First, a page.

Going Bovine: Okay


And why shouldn’t there be a book about a teenager who gets Mad Cow Disease, has an angel send him on a mission to save the world, finds a Norse-God/garden gnome and has sex on the set of Girls Gone Wild? Indeed Libba Bray’s Going Bovine is as surprising its enjoyability as it is plot events.

I didn’t like the book for the first thirty of so pages. Too hip. Too pushy in its short sentences, curses and angst. But somewhere around the diagnosis I bought in and rooted for Cameron while he undertook his epic adventure. I could still do without some of the scenes where the “real meaning” of events is so heavy-handed I wonder whether the young adults of the intentional audience might in fact be infants incapable of deciphering a symbol (i.e. the church/mall of happiness ensures your happiness by insisting you buy things and consume. their happiness is… hollow).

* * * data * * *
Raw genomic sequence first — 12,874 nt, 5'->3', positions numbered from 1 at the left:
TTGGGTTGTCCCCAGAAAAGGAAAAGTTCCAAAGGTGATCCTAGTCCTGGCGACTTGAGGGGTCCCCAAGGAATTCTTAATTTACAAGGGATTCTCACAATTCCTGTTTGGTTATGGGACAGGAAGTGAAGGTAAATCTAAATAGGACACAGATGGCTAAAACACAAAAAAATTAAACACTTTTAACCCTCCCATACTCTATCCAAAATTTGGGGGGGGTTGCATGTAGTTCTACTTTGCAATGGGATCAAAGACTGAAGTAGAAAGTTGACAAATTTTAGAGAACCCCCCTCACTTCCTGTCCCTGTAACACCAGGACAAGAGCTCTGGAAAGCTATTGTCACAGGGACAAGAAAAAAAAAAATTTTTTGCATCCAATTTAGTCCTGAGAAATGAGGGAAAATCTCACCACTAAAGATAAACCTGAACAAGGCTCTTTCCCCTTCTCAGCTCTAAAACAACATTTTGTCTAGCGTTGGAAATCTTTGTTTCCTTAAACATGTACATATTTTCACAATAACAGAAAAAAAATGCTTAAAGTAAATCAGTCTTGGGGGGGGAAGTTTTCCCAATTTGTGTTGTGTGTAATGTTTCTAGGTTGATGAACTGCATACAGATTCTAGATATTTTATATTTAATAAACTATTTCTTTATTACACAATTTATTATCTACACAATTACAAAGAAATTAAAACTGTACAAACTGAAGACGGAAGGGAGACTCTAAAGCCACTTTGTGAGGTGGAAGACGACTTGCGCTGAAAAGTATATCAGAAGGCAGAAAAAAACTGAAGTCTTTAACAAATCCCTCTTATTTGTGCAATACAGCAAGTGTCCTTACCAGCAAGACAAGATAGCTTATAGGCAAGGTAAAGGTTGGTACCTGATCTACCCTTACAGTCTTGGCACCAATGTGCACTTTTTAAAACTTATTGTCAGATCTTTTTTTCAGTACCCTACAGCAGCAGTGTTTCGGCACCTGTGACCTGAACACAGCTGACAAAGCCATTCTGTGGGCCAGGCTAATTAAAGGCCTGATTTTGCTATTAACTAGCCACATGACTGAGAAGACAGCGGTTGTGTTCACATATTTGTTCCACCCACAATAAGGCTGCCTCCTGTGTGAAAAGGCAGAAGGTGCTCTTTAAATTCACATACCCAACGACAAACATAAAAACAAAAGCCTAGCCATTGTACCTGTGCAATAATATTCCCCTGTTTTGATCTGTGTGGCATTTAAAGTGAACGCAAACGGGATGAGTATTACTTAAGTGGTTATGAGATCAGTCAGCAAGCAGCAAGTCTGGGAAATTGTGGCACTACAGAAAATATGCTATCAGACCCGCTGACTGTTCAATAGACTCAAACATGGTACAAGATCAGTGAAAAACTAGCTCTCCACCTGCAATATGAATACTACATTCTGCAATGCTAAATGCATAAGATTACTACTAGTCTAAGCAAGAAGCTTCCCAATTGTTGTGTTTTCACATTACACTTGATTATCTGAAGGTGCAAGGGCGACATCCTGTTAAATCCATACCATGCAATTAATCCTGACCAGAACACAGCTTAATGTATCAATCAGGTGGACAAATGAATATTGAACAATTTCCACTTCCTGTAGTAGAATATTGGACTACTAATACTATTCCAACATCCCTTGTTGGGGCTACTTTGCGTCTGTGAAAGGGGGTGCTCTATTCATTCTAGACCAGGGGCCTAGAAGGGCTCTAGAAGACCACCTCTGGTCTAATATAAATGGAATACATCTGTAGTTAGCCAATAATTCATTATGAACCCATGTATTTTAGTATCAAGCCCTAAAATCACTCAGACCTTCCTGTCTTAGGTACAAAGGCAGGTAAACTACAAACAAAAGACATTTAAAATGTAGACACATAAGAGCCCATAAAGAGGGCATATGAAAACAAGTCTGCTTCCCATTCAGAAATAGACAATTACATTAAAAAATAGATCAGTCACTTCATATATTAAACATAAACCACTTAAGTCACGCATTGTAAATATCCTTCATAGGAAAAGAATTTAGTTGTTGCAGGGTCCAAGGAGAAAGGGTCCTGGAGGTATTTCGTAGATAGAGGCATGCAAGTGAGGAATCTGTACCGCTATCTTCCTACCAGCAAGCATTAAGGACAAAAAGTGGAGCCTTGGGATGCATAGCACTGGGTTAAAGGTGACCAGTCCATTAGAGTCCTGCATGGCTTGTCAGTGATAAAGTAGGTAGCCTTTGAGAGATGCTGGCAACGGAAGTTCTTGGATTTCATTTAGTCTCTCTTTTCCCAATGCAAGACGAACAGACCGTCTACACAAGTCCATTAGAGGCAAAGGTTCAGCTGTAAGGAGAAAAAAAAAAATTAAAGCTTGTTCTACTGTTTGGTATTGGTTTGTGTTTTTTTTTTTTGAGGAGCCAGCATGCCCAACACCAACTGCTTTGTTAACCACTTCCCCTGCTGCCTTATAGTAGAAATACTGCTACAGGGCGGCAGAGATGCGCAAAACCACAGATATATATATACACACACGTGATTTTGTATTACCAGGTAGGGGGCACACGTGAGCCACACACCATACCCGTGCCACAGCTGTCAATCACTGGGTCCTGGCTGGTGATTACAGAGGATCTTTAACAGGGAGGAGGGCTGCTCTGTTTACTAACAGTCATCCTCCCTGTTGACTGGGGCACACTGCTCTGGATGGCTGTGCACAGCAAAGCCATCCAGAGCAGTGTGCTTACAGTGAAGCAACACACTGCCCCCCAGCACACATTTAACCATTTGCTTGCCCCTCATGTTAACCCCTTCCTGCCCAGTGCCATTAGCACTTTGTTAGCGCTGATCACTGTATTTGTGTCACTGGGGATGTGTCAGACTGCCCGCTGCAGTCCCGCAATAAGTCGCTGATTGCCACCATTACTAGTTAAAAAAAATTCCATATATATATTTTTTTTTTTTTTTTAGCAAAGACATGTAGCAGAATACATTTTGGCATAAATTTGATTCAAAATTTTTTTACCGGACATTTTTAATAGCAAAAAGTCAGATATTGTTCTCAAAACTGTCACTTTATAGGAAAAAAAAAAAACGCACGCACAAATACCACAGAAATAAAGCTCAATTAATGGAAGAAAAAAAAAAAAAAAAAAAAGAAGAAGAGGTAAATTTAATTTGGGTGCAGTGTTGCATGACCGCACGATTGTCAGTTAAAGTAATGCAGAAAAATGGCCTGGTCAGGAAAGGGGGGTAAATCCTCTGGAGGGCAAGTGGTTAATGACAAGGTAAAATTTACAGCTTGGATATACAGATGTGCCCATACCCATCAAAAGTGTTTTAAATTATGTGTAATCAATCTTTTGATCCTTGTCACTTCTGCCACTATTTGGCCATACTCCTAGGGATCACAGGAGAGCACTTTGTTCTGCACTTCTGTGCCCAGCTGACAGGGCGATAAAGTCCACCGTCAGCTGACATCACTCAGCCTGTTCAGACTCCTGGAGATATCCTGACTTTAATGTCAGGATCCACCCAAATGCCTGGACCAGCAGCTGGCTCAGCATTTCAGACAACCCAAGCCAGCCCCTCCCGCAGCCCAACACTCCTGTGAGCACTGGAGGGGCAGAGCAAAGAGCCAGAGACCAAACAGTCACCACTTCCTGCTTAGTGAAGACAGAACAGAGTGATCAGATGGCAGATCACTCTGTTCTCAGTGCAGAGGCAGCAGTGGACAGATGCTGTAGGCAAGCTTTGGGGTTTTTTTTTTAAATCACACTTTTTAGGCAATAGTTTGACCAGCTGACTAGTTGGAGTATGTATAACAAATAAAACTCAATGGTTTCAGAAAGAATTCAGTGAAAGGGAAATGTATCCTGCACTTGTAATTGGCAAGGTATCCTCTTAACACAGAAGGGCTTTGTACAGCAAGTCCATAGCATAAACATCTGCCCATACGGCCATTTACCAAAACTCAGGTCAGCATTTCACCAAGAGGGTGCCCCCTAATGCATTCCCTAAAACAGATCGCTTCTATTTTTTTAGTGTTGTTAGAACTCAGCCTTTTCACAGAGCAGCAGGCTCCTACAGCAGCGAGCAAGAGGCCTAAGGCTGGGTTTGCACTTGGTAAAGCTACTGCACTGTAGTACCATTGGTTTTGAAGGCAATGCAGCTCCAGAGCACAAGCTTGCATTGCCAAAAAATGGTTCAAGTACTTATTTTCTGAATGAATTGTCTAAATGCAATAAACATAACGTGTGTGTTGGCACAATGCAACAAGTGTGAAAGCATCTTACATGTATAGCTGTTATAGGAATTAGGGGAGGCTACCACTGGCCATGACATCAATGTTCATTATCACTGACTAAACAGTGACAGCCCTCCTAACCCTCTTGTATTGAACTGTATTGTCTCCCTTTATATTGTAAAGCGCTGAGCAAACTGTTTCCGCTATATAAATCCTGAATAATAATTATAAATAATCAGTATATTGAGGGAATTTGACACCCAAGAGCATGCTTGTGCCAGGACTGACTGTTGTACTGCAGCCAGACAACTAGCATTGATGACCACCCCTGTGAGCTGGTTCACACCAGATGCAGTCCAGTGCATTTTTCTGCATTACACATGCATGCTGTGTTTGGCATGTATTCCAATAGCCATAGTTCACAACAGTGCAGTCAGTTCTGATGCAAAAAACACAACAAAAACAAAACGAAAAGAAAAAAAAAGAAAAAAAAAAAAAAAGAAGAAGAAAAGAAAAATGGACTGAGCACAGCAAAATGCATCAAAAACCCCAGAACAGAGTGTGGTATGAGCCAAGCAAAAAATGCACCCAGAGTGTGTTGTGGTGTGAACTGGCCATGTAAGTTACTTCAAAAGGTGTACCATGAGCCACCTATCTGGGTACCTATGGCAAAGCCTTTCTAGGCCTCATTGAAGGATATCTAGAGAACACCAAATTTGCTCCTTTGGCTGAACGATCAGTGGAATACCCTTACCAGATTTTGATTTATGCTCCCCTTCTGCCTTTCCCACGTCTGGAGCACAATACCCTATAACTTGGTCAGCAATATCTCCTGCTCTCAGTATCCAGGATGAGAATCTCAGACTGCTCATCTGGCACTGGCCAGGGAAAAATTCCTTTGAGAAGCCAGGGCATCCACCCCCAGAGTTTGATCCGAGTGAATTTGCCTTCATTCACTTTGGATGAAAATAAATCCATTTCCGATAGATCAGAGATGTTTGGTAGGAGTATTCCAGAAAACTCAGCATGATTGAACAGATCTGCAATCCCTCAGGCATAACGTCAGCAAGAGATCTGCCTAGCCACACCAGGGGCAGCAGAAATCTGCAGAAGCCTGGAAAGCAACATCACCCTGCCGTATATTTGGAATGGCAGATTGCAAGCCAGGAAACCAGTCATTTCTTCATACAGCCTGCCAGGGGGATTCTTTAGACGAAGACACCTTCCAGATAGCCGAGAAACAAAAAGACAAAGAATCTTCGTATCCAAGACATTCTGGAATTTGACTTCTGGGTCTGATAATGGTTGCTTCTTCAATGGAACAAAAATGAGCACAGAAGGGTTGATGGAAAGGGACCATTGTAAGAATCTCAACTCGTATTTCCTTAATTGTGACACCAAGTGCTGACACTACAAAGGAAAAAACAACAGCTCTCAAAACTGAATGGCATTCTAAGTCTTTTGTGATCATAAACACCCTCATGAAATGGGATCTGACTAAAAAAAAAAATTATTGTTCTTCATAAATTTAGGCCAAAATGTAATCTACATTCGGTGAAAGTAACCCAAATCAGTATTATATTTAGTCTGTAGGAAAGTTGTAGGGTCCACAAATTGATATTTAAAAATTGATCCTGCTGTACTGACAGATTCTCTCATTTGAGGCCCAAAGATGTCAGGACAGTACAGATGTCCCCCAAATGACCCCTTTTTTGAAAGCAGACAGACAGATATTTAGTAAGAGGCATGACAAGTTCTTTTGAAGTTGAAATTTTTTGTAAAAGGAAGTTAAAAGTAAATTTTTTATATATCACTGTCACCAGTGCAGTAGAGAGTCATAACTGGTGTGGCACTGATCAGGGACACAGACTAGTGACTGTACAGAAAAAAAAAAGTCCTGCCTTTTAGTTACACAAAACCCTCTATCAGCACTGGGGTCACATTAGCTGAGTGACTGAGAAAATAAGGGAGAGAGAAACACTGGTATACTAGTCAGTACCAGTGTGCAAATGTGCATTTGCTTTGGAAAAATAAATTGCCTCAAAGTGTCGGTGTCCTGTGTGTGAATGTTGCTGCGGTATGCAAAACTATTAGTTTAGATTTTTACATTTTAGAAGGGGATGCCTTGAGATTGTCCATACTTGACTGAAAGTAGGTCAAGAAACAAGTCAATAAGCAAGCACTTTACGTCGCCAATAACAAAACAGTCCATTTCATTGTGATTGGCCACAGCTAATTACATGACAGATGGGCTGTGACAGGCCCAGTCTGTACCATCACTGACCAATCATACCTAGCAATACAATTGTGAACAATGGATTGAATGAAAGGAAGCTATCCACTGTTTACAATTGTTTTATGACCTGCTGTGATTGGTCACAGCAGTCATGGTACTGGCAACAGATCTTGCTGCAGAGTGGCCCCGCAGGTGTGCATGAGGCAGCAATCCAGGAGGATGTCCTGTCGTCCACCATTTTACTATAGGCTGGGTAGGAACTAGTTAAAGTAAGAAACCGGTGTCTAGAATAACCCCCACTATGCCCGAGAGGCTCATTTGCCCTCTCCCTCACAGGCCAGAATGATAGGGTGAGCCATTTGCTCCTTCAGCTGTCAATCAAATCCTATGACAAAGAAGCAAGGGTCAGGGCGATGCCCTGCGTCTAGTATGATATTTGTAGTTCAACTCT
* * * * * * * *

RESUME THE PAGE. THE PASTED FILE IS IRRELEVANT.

I felt uncomfortable in the scene when Cameron loses his virginity to a drunk teenager. You can’t consent when drunk. Even in a novel. Especially in a novel.

I did like the ending. I appreciated the collapse of the disparate symbols and images into one mass of symbolic mayhem. I liked the attempt at offering young people digestible philosophy (you must make your life meaningful, you can make your life meaningful). I liked the conclusion of Cameron’s quest. So if you feel like an unpredictable, often inexplicable, series of adventures across the US along with a sick protagonist who changes in measurable (and predictable) ways, by all means, Go Bovine.


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Filed under 100 Books of 2011, Fiction, Young Adult Fiction

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